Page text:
When the customer speaks…

I won’t complain. I just won’t come back. ~Brown & Williamson Tobacco Ad

Last week, I came across an important documentary that was produced by the BBC and was being shown on CBC titled Chocolate: The Bitter Truth regarding child labour and child trafficking in support of cocoa farming and the supply chain of cocoa.  Perth County is home to an amazing foodie movement, so being the weekend before Valentine’s Day, I tweeted out to the two chocolatiers in Stratford asking them if they knew where their chocolate was sourced.

Both businesses replied openly on Twitter and thanked me for pointing them to the documentary, but only one of the businesses actually replied to my question.

The one that did respond did it via direct message, shared in my concerns regarding the impact of the issue and further shared that they support Fairtrade chocolate in their store.

The other business out right ignored me and my second response question to them.

So, my question is this; if I was standing in your store Mr. Business Owner and I asked you a question to your face, would you turn your back on me and ignore me?

I doubt it.

So, why do you think it’s okay to do that to me online?

You continued to use Twitter throughout the weekend to hawk your wares, but most importantly to me, you turned your back on me, your customer. It doesn’t matter to me that you don’t have the “right” answer; I didn’t really expect you to.  What I did expect was for you to engage me and treat me with some respect. You didn’t.

Anyone that knows me knows that I am an avid advocate for the City of Stratford and especially for its small businesses. I have often put together little Stratford bags of goodness to share with colleagues visiting from other parts of the country to share with them the Stratford success stories and tastes from our businesses, which usually included a well known iconic mint chocolate bar.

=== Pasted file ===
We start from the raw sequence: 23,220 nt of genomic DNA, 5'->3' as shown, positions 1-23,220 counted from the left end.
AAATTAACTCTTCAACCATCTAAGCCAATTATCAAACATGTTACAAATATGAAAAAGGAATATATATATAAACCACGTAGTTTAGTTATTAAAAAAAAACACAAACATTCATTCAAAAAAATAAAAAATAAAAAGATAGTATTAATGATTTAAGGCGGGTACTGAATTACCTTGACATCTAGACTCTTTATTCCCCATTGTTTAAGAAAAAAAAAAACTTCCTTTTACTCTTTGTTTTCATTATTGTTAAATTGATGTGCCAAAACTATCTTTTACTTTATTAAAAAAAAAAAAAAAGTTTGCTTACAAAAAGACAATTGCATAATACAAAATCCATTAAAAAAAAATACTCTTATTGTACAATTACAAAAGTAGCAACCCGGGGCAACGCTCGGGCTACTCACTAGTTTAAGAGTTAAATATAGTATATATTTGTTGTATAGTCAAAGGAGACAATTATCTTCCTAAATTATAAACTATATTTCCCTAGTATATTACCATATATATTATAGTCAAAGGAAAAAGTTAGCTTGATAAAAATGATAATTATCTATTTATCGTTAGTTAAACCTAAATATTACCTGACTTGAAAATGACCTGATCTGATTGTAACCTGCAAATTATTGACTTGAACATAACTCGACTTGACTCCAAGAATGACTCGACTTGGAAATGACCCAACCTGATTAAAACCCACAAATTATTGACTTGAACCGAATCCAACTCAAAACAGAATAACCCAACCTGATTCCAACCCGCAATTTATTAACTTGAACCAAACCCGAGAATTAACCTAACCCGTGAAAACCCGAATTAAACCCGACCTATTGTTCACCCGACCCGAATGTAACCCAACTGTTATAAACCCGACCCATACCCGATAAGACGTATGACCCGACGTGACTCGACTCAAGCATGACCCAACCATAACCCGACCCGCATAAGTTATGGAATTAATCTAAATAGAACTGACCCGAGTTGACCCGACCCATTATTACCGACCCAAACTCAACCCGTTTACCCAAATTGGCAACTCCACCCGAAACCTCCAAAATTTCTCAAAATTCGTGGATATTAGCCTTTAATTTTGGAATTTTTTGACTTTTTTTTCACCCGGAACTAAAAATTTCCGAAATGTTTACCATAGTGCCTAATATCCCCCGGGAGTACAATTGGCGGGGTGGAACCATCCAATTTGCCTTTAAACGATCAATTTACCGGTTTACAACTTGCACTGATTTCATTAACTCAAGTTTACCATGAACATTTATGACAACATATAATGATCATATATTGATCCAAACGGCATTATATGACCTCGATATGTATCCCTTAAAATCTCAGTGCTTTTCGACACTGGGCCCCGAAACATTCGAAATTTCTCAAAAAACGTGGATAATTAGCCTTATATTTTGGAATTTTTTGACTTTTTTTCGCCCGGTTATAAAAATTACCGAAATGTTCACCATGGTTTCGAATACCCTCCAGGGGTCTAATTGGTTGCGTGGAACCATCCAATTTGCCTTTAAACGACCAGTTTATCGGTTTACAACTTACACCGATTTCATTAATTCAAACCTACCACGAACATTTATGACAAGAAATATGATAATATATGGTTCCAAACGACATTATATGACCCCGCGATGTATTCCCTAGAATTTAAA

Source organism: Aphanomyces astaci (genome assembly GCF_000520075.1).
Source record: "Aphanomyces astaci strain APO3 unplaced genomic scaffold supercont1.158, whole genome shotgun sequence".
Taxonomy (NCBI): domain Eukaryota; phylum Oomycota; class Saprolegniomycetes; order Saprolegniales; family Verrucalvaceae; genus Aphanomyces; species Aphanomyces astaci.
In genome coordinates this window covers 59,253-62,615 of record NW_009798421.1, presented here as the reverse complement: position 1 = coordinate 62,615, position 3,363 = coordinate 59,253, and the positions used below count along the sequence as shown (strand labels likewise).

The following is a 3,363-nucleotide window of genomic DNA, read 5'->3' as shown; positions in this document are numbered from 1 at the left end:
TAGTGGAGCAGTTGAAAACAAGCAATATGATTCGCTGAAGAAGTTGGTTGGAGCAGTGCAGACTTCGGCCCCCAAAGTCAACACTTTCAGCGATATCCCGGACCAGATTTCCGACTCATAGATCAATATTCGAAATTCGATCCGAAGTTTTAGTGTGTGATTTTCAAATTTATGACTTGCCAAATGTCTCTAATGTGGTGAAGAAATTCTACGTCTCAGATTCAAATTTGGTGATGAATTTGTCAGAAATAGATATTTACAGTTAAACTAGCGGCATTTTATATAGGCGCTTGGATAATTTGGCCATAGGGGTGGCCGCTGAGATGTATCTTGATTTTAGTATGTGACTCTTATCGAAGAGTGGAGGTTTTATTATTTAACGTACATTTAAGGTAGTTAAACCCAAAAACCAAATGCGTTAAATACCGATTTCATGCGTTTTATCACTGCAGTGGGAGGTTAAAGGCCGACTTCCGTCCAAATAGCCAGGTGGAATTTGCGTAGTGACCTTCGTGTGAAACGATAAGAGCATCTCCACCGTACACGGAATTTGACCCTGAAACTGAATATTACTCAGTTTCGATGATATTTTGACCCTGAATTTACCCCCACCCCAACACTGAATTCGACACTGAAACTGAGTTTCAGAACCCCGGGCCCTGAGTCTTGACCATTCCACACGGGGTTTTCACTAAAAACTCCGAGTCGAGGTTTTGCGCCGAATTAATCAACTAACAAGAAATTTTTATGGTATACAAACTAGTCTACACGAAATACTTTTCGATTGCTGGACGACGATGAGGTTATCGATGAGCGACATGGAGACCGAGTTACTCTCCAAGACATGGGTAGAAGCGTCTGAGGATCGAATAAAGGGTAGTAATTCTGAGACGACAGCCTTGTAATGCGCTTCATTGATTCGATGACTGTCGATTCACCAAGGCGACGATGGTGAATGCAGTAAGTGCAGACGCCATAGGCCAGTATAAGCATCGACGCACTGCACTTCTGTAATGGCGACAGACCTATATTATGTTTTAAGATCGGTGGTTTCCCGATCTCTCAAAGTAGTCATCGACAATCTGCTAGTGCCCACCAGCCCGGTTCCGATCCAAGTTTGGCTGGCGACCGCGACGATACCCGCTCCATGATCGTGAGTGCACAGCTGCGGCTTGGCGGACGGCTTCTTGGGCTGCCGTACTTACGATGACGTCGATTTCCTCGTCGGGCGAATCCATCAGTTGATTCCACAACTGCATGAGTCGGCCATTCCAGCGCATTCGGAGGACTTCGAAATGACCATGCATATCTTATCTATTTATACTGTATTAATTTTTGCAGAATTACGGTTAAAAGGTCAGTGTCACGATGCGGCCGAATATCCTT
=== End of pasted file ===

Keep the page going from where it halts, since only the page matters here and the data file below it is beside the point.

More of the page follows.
So, now, my goodie bag will not be including wares from this chocolate house, nor will I retweet their messages or recommend them to visitors. Why would I?

Thanks to Derek of Chocolate Barr’s for engaging with me and showing me that I matter…your regard will be paid back in kind…

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About KarenSD

Business Designer. Connector. Shift Disturber. Intrapreneur. Speaker. Teacher. Elephant Hunter. Feminist. FSE. COO, VP Business Design @ellipsisdigital View all posts by KarenSD

4 responses to “When the customer speaks…

  • R.J. Anderson

    Hear, hear! I too have been really impressed with Derek’s approachability and generosity on Twitter and his commitment to integrity and quality ingredients in his business. I’d patronized the Other Store in the past but will not be quick to visit them again.

  • Derek Barr

    Thanks again for pointing out the importance of treating everyone with respect and not just those people who are prepared to spend money. I keep chirping about it, but it is always nice when someone without a vested interest agrees with me.

  • KarenSD

    UPDATE: I was approached on Twitter by the other business today and I want to thank them for circling back (I’m assuming after they read this blog) and I also wanted to clarify a point that was brought up by others…

    When a business chooses to engage in real time communications platforms, there are accountabilities and consequences to not maintaining that mode of communications, and the choice they make in prioritizing their branding message or their customer response.

    IMO (in my opinion) 140 characters is 140 characters, and timeliness on Twitter absolutely matters. Choosing that priority is a business decision, and as the other business shared with me to day, experience is a great teacher…

    My intent in this post wasn’t to slag a company; it was to highlight the danger of choosing to ignore your customer, whether they’re in your store or online. Further, I also contend that if this blog wasn’t written, there probably wouldn’t have been a response at all…

    • Derek

      Only too true. However it can be very difficult being a small business owner and staying ontop of all different social media inputs (I try answer everyone, just sometimes its the next day instead of 2 mins), I can certainly see where it can be a two-edged sword.

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